Item description for I Still Haven't Found What I'm Looking For: God for Agnostics by Paul Walker...
Good ministers and preachers still have doubts. If you haven't got them, if you believe you've found the answer in this or that practice, ritual or scripture, and that that is the universal truth for everyone, at all time, you've lost it. The answer is in the search, in growing in wisdom, experience and love. The myths, stories and doctrines of Christianity have shaped our culture, the way we think and act, and they can still help us on our path if we let them, give them room to breathe and change us.
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Est. Packaging Dimensions: Length: 8.2" Width: 5.4" Height: 0.5" Weight: 0.4 lbs.
Release Date Oct 25, 2006
Publisher O Books
ISBN 1905047762 ISBN13 9781905047765
Reviews - What do customers think about I Still Haven't Found What I'm Looking For: God for Agnostics?
clarity from the fuzzy edge Sep 4, 2007
Paul Walker describes his book as a "contribution from the edge." Christianity's edge is increasingly fuzzy and porous. There are huge numbers of people who find themselves somewhere along the edge - bored by church liturgies, unimpressed by doctrinal certitude, turned off by the self-importance of the clergy, but still searching. Walker's book is a contribution not only from the edge, but to it.
An Anglican minister, Walker writes with a degree of honesty and soul searching on topics such as prayer, God, Jesus, the Bible, and morality that is unexpected in a clergyman. For example, he once emphasized the centrality of prayer in his preaching, he admits, while never quite succeeding at it himself. A sort of breakthrough came once he "stopped trying." That was when he noticed a natural, internal dialogue that gave him a new way of looking at what prayer is. Walker's discovery about prayer illustrates a pattern that variously recurs as he takes up other topics. Letting go the traditional church preoccupation with doctrine about Jesus, Walker continues to find in himself a deep love for the man and his message.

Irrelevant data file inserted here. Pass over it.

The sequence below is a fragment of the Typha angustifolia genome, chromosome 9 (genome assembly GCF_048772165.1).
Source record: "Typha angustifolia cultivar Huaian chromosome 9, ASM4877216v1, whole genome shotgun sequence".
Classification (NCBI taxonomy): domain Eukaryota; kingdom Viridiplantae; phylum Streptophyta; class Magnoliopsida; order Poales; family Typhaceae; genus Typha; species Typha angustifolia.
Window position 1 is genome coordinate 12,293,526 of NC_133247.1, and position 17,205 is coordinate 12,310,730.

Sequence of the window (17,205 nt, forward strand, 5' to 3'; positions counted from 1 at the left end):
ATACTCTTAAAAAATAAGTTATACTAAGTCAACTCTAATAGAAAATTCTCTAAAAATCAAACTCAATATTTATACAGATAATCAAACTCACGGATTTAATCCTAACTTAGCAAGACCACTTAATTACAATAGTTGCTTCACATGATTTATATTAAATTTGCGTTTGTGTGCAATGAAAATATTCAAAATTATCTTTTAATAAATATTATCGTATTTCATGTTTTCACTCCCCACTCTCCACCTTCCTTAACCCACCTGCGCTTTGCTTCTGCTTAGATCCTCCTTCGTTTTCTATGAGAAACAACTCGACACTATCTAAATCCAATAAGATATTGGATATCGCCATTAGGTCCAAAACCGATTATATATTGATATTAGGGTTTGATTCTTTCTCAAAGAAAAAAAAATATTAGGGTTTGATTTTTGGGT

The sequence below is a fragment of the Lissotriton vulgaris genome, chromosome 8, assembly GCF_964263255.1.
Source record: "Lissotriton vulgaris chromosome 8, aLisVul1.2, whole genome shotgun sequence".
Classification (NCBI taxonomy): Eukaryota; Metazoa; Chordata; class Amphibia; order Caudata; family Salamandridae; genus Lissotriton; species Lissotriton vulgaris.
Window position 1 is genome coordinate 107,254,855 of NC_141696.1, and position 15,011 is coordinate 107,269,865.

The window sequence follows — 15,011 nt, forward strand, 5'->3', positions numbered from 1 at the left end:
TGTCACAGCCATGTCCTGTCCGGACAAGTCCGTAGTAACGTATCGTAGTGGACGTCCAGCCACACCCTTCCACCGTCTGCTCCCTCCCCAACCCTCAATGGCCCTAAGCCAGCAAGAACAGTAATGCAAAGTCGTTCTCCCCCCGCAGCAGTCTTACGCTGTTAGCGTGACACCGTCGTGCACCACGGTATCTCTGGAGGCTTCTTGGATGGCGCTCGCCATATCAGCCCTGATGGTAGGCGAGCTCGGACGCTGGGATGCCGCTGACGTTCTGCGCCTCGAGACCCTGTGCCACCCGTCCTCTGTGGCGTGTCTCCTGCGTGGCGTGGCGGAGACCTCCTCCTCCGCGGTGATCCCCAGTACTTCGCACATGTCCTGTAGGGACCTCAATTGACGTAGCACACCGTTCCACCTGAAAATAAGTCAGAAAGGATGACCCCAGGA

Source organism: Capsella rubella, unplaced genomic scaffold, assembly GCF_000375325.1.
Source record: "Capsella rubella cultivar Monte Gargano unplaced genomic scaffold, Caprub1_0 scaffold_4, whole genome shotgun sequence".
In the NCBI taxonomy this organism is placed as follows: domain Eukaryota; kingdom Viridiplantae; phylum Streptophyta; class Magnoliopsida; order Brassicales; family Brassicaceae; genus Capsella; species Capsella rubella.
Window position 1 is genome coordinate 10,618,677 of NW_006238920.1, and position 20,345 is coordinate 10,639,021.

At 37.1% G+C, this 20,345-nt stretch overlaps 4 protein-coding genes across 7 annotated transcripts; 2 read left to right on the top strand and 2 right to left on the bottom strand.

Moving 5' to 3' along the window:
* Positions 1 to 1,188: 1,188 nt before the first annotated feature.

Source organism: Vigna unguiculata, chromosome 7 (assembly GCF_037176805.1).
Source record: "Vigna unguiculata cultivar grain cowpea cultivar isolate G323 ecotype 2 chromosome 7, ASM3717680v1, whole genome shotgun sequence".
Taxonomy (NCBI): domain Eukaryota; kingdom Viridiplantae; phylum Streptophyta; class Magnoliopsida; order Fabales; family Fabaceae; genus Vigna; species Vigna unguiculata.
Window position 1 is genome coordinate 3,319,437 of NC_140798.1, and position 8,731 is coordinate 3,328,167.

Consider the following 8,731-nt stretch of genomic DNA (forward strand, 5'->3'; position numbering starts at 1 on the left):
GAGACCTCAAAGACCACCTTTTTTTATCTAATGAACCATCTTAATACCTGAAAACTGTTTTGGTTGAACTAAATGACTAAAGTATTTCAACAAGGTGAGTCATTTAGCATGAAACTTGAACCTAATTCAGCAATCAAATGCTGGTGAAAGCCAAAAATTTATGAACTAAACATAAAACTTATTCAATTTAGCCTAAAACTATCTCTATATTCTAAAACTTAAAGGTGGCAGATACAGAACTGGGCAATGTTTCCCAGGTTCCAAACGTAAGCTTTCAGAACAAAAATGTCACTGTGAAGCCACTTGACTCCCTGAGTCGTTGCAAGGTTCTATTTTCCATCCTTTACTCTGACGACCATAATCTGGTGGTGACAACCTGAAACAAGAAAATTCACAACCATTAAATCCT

This is a wonderful, dare I say, pastoral book for honest searchers. More than that, it is an invitation to conversation on the search for faith, God or whatever it is that impresses us with the notion that life is about something beyond ourselves. Walker longs for community that consists of "people truly open to each other and welcoming of newcomers." For those prepared to let go the rigid boundaries of church, Walker's book may serve as a guide for rediscovering "church" as precisely that kind of open community. Searching, dialogue, openness, welcome, community: these qualities describe an "edge" that many will recognize as central to their spiritual needs.
A Contemporary Christian View Mar 7, 2007
Here is a book that presents a true agnosticism, not a trite apology for an indifference to the question of God (as so many modern agnostic expressions are) but an enquiry that is engaging and transforming. Walker's personal testimony confronts contemporary Christianity and finds much of it wanting. His response, however, is not to give up on the Christian search for meaning but to seek to find a continuing value in the process, regardless of how difficult or uncomfortable the journey may be.
Walker doesn't operate at the margins of faith, he considers the big issues; the meaning of life; the existence of God; the nature of Jesus and the authority of the Bible among them. The vision he articulates, whilst remaining personal is, I suspect, just about the only position that any thinking twenty-first century Christian could arrive at. We must seek God in the elusive moments of transcendence that occasionally overtake us, not in ancient mythology or the expectation of miracle. We must find Jesus in his message of love, compassion and social justice rather than in the theological embellishments of later centuries. And in the Bible we should find inspiration in the story of the search for God that an entire society embarked upon, not see it as some bizarre divine and unchanging ethical code.
I would contend that "I Still Haven't Found What I'm Looking For" represents almost the only future for Christianity that will allow it to remain relevant and purposeful. For that reason alone it deserves a wide readership, both in the Christian community and beyond.